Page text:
On Columbus Day, we celebrate Christopher Columbus sailing the ocean blue in 1492. An exhibit at the Tampa Bay History Center chronicles the history of Florida starting from Columbus' time through hundreds of years of maps.
It's called "Charting The Land of Flowers, 500 Years of Florida Maps." The History Center collected these priceless maps from 30 institutions around the world, including the Library of Congress. Many of these maps are on display to the public for the first time.
"It's one of the largest and most comprehensive map exhibitions ever assembled," said said Manny Leto, Tampa Bay History Museum's Marketing Director.
The oldest of the 150 maps is from 1493, just one year after Columbus landed in the New World. By that point, news of the land we call America had not made it back to cartographer.
The next map from a few years later in 1502 shows just a hint of America and Cuba.
"As you walk through the exhibition, it is quite literally like you're walking through time. You're getting to see the evolution of the state of Florida," said Leto.
Once Florida starts to make a rough appearance in the maps later in the 1500s, the outline looks somewhat crude by our standards.
Rodney Kite-Powell, Curator of History, explains how the explorers would map their locations.
"They had sextons. They had compasses. They had other navigational equipment, so they had a really good idea of latitude, where they were north and south. It's just the east and west was kind of tough, longitude," said Kite-Powell.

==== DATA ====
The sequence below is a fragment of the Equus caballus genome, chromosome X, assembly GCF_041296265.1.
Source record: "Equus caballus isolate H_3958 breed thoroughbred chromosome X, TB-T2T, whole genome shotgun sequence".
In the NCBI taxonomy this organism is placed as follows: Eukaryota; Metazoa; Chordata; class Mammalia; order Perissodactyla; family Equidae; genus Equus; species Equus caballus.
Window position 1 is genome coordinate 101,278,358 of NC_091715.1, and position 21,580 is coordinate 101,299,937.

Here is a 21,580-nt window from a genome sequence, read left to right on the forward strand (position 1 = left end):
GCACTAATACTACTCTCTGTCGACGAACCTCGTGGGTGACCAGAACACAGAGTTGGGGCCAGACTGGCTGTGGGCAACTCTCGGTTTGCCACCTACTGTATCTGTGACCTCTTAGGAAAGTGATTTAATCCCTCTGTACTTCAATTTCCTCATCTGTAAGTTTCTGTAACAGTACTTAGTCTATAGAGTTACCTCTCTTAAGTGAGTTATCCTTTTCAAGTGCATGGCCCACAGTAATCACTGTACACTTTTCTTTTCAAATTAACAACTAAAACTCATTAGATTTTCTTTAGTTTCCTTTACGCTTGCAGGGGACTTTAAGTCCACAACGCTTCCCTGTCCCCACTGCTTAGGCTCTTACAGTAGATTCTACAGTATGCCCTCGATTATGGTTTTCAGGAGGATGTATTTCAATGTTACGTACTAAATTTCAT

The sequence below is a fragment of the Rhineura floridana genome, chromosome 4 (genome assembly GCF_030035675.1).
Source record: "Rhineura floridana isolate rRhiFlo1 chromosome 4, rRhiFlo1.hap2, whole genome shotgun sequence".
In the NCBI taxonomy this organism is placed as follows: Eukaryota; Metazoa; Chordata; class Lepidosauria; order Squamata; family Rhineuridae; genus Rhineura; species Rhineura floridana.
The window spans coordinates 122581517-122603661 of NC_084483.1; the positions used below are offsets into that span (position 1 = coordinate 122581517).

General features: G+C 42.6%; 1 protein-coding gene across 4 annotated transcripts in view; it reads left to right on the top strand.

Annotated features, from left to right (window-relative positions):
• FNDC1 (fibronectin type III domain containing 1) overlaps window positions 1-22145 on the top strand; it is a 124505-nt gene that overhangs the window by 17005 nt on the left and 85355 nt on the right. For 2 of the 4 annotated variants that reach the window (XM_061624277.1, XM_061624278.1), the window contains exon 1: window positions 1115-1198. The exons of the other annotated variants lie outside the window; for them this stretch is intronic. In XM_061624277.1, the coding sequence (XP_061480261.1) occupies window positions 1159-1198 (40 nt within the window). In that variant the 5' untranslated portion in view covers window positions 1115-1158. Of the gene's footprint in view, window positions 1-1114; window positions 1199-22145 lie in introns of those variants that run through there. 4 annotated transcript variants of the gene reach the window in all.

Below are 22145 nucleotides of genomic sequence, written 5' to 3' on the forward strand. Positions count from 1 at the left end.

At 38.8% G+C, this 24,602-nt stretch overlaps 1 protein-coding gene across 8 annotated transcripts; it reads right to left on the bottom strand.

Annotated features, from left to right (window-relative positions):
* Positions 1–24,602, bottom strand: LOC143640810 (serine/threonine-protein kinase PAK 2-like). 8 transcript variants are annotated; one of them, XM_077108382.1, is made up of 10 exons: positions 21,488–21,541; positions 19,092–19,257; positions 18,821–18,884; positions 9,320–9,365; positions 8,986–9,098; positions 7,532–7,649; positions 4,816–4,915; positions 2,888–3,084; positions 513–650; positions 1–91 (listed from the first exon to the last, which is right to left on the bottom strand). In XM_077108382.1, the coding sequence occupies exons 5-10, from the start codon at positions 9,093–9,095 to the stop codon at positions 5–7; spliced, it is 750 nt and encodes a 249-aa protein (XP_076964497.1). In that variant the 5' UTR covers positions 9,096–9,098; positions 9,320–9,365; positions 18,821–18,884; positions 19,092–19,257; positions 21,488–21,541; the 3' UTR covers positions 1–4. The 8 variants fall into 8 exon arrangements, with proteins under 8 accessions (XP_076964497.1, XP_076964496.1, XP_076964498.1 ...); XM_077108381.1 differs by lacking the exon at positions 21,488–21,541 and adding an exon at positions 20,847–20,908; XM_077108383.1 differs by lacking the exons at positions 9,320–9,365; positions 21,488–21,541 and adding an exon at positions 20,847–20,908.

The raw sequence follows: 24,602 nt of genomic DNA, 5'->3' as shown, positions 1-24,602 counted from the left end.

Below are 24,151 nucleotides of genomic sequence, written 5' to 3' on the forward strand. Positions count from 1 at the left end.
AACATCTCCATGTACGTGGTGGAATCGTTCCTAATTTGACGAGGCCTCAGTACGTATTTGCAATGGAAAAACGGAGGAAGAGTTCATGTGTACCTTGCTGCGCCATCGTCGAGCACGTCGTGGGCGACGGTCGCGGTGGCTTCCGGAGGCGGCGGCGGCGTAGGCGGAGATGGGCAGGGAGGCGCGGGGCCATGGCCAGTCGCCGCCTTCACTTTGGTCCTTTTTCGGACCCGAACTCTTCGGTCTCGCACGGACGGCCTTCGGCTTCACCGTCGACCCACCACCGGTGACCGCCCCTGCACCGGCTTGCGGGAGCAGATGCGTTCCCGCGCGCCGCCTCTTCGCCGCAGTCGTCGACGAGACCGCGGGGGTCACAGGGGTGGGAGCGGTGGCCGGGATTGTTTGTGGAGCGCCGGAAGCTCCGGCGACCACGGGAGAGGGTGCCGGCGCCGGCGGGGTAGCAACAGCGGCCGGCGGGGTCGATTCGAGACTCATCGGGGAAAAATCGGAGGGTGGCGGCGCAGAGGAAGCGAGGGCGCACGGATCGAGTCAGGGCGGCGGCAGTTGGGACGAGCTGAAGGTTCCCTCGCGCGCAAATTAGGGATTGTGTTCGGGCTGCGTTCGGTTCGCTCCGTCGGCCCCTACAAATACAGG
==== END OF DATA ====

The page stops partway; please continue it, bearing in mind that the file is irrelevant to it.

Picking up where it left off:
Some of the maps have the Florida peninsula painted quite wide, but the basic outline is there.
"The accuracy comes from just actual survey," said Kite-Powell. They would sail around a particular place, and they would measure how far they've gone. They would measure those contours," he continued.
In the exhibit, the first map of Tampa from 1838 is displayed. The gridded streets of St. Petersburg are clearly seen in its earliest map from 1888.
The maps are historical documents that clearly show how Florida and the rest of the country was discovered and viewed by the rest of the world. That alone makes this exhibit worth the trip. The startling part is the beauty of these documents.
"A lot of them being done by hand are so detailed and so intricate. Just think about the artistry and the craftsmanship that had to go into created a document like that," said Leto.
It took the History Center 2 years to compile all these maps. The exhibit will stay on display until Febr. 16. Admittance to the center is $12.95 for adults, $10.95 for seniors and students, and $7.95 for kids.
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